The EPA RRP Rule represents the most significant and far-reaching Federal lead regulation since HUD published the Lead-Safe Housing Rule over 10 years ago. But how to properly implement the various components of the rule has created many issues and concerns among public agencies, community groups, contractors, property managers and owners.
When lead paint is sanded or scraped or disturbed, microscopic particles of the metal mingle with the dust that is created. That "lead-containing" dust is what can seriously impact people'shealth, especially children and pregnant women. Lead causes a long list of problems, including learning and behavioral problems, kidney disease, high blood pressure, miscarriage and birth defects. Lead can even cause depression and aggressive behavior. Experts say lead poisoning doubles the number of children in special education classes, and some studies show it plays a major role in crime rates as well. There is no safe level of lead - any amount can be harmful to you and your family.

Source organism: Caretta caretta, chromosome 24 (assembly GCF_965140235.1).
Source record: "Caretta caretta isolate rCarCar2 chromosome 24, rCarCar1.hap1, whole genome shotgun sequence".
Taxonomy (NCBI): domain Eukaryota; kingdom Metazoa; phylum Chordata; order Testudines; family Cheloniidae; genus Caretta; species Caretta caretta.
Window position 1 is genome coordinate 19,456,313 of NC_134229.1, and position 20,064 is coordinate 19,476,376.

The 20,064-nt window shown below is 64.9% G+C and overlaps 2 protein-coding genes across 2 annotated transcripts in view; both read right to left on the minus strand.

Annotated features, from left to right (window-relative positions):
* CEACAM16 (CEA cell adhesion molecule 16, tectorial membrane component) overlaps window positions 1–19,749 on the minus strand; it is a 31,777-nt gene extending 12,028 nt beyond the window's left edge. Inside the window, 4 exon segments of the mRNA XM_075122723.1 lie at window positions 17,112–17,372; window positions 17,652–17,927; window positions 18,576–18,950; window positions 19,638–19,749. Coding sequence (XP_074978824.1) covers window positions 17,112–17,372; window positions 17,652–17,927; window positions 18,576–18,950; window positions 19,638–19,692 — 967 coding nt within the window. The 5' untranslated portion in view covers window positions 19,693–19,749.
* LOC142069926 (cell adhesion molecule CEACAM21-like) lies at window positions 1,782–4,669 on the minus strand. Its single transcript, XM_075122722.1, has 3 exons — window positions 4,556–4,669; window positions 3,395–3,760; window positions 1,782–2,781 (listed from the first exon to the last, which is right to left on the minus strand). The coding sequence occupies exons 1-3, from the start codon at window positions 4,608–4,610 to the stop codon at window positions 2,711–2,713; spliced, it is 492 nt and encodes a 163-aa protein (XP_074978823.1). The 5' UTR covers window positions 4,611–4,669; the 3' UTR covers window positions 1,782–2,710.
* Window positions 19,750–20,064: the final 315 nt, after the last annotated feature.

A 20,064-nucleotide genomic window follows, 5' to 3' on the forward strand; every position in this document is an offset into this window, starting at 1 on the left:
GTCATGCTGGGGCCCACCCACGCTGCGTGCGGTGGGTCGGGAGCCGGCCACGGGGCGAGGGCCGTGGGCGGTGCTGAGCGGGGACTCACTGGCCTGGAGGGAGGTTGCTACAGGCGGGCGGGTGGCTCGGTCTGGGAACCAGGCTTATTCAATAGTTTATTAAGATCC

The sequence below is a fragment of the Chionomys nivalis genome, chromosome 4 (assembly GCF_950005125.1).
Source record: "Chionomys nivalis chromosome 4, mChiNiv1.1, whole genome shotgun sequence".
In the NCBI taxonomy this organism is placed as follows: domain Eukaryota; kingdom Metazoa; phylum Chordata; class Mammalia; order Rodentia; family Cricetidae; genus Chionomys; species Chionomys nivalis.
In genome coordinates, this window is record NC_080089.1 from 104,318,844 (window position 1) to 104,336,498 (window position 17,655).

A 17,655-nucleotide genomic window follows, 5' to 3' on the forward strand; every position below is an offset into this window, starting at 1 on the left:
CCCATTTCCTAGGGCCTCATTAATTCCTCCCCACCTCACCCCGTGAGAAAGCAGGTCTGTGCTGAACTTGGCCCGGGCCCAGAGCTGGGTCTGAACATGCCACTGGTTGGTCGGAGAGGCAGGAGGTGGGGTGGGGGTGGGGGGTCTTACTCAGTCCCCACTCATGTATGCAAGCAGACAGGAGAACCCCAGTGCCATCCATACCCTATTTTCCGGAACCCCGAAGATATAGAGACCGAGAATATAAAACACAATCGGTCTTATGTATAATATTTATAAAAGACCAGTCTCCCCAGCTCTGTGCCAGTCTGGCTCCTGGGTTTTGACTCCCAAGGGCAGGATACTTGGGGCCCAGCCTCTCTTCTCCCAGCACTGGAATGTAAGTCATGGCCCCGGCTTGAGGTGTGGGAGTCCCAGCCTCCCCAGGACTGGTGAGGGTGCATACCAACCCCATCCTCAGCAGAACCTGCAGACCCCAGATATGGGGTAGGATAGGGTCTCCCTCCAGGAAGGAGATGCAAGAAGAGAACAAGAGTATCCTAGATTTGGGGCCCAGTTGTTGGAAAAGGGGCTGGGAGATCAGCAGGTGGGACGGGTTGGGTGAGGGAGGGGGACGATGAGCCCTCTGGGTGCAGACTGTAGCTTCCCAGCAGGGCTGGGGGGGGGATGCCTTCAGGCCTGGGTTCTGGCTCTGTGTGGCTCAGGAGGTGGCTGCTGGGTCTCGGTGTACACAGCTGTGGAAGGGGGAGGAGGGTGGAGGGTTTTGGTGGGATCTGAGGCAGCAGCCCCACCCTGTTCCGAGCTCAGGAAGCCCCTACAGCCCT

The EPA’s Renovate, Repair and Painting Rule (RRP), which began on April 22, 2010, is designed to help reduce the hazards of lead based paint exposure during renovation projects. The RRP Rule is best known for the very specific and tedious safety and work practices that must be followed by all contractors performing renovation, repair and painting projects that will disturb lead-based paint in homes, child care facilities and schools built before 1978. In addition to the extensive lead safe work practices, the rule requires that firms also keep extensive records for all work done for a minimum of three years.
The fines for non-compliance can be over $30,000 per day, and enforcement has begun nation wide. One Omaha company was already asessed fines and penalties as a cost of over $15,000. Click here to read the original story from the OWH.